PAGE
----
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Cytonn’s glass house cracks



Cytonn Investment Limited is a brick baked in the kiln of defiance; that it takes to hitting people’s heads even when it contains structural weaknesses within, may have it crack and crumble at the behest of the capital markets regulator.

While the real estate company has been fending off angry investors who claim they have defaulted on their payments while at the same time battling the regulator over the affairs of its real estate funds, one company which shares an origin story with Cytonn has been making one of the most exclusive property sales in the Kenyan market.

Acorn has been selling a Sh4 billion real estate trust for developing new units through D-Reit and another Sh4.1 billion for an I-Reit, equity investments in its projects.

Accorn has delivered Qwetu student accommodation and is now targeting bachelors with proposed development of first time home owners. It has been able to raise money from the world’s top institutional investors including issuing the first green bond in Kenya and listing it on the London Stocks Exchange and the Nairobi bourse.

How the two companies ended up with very different fates may be a matter of execution, disparate fortunes and how their top men chose to bounce back from the 2013 gamble that set them on their current path.

What many do not know is that these two real estate developers have some things in common, the concept, owners and a history that dates back to 2013 when they were first mooted to the country’s Murang’a billionaires from the famous Rwathia village.

Mr Edward Kirathe CEO Acorn and Edwin Dande, chief executive Cytonn were working together under very different circumstances for a partnership to deliver housing projects to Britam. At the time, Dande was managing director for British-American Asset Managers Limited.

Less confrontational manner

In November 2013 the two upstarts eager to make their mark and their fortune presented their joint venture ideas to the older owners of capital, Dr Benson Wairegi, Peter Munga and Mr Jimnah Mbaru among other top Britam owners at a two day reclusive retreat.

“The express purpose was to understand the real estate industry and business context and the opportunity to discuss and agree on the strategy and structure to unlock the opportunity; to review the expectations, roles and responsibilities of each party in this partnership,” court documents in court cases against Cytonn reads.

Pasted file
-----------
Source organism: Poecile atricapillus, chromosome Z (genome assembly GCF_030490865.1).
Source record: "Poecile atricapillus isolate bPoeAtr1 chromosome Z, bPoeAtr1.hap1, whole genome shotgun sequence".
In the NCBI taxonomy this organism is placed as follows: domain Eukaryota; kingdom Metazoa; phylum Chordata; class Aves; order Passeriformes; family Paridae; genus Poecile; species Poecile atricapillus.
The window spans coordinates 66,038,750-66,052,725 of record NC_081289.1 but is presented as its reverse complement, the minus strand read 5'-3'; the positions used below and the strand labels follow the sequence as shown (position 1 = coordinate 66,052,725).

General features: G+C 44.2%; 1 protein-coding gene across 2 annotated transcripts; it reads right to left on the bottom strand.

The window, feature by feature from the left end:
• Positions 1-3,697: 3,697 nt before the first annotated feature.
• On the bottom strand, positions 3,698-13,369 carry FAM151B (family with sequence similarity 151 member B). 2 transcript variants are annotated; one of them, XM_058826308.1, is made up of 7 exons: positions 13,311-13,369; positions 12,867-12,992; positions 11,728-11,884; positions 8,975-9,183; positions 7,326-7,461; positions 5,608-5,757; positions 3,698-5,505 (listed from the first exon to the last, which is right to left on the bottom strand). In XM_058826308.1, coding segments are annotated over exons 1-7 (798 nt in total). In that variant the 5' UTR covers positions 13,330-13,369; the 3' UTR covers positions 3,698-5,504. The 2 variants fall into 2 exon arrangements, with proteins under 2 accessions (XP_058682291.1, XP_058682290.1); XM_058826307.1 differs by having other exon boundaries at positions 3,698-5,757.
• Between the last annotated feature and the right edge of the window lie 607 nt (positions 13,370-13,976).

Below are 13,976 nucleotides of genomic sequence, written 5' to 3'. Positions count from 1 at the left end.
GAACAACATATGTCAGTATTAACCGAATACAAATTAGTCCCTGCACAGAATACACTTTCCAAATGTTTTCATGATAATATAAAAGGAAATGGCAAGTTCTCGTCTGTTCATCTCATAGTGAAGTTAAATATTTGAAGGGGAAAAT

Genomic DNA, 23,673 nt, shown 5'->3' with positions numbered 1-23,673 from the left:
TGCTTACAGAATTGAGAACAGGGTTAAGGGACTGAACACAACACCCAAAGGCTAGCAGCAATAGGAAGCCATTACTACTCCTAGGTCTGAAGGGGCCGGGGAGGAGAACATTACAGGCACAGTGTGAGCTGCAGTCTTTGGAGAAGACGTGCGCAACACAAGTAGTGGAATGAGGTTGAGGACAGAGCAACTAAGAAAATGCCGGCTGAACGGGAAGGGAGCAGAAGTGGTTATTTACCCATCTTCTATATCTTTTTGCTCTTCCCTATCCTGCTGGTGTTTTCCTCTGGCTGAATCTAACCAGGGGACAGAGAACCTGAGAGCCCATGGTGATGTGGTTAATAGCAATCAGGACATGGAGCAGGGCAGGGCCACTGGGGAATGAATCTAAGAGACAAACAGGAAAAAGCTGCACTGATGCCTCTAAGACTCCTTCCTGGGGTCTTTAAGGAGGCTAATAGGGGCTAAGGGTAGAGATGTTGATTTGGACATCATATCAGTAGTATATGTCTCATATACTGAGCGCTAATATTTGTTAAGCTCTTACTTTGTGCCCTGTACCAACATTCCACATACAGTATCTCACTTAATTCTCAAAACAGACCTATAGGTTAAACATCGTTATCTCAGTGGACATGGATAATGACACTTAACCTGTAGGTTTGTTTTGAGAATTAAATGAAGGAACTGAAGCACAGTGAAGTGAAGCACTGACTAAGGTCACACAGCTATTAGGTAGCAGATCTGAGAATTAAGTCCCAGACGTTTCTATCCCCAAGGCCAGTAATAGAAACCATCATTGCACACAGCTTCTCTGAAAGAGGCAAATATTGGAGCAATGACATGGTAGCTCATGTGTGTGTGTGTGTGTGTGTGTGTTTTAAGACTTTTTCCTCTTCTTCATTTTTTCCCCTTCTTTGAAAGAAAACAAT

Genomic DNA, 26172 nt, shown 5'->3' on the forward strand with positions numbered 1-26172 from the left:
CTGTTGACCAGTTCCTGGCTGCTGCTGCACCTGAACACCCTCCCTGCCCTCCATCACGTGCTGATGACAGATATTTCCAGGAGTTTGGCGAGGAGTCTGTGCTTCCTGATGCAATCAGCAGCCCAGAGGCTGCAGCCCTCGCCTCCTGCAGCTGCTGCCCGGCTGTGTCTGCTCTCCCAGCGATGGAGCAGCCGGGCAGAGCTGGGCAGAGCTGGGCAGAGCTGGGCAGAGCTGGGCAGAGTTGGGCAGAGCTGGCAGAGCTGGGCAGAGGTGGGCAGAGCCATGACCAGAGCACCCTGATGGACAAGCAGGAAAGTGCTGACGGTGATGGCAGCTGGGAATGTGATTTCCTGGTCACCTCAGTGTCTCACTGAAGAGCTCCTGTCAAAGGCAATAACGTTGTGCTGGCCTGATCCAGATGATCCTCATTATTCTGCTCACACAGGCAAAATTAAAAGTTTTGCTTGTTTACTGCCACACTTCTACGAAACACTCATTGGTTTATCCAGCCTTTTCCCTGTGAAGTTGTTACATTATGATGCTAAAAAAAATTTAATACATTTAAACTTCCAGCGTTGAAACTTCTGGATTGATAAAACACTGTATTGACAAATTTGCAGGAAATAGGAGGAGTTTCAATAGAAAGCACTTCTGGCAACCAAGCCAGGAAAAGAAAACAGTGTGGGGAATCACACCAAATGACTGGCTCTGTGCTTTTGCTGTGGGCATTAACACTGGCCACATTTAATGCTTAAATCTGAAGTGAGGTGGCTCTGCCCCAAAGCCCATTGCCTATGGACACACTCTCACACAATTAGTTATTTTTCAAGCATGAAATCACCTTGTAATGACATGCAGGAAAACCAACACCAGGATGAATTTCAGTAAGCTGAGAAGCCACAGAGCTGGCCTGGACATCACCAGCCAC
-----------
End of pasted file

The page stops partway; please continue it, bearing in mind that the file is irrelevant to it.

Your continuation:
The partnership led to the first attempt to bring high yielding real estate products through selecting locations in Nairobi with mezzanine funding, a hybrid of debt and equity financing.

EvenDale Development, Starling Park properties, Crimson Court Development, Sinopia Properties and Mikado Properties were supposed to be the first of the projects.

But the older billionaires would develop cold feet at the complexity of the projects, the mezzanine financing while disagreeing on structure of control and ownerships.

Dande led a group of fellow young upstarts Elizabeth Nkukuu, Patricia Wanjama and Shiv Arora eager to make their money, out of Britam in a huff in late 2014 to form Cytonn.

The older Britam billionaires, however, decided to exact their vengeance when they paraded Cytonn and Acorn in court and accused them of theft in civil and criminal suits.

While Acorn learned to play the game in less confrontational manner negotiating a consent with Britam to return the properties rather than fight publicly, Dande was more confrontational taking on the big boys in scathing public attacks in what became a mudslinging court contest.

Fighting regulations

Perhaps he had had a taste of blood and had developed a stomach for it, seeing that now he has taken up a crusade against bankers who control the capital markets structures for fundraising.

Dande has taken the Capital Markets Authority to court twice this year petitioning for a judicial review challenging rules of the established game.

He says he is fighting regulations that require only one bank to act as custodian of a fund, only five banks being allowed to act as trustees for a fund and wants specialised funds to be allowed to operate in the market.

He claims he is also crusading against conflict of interest at CMA where parties who own banks are in charge of the regulator and says as a result, he is facing arbitrary or selective application of regulations against him.

“You can’t just wake up and write to people letters that contradict what are in your regulations,” he said.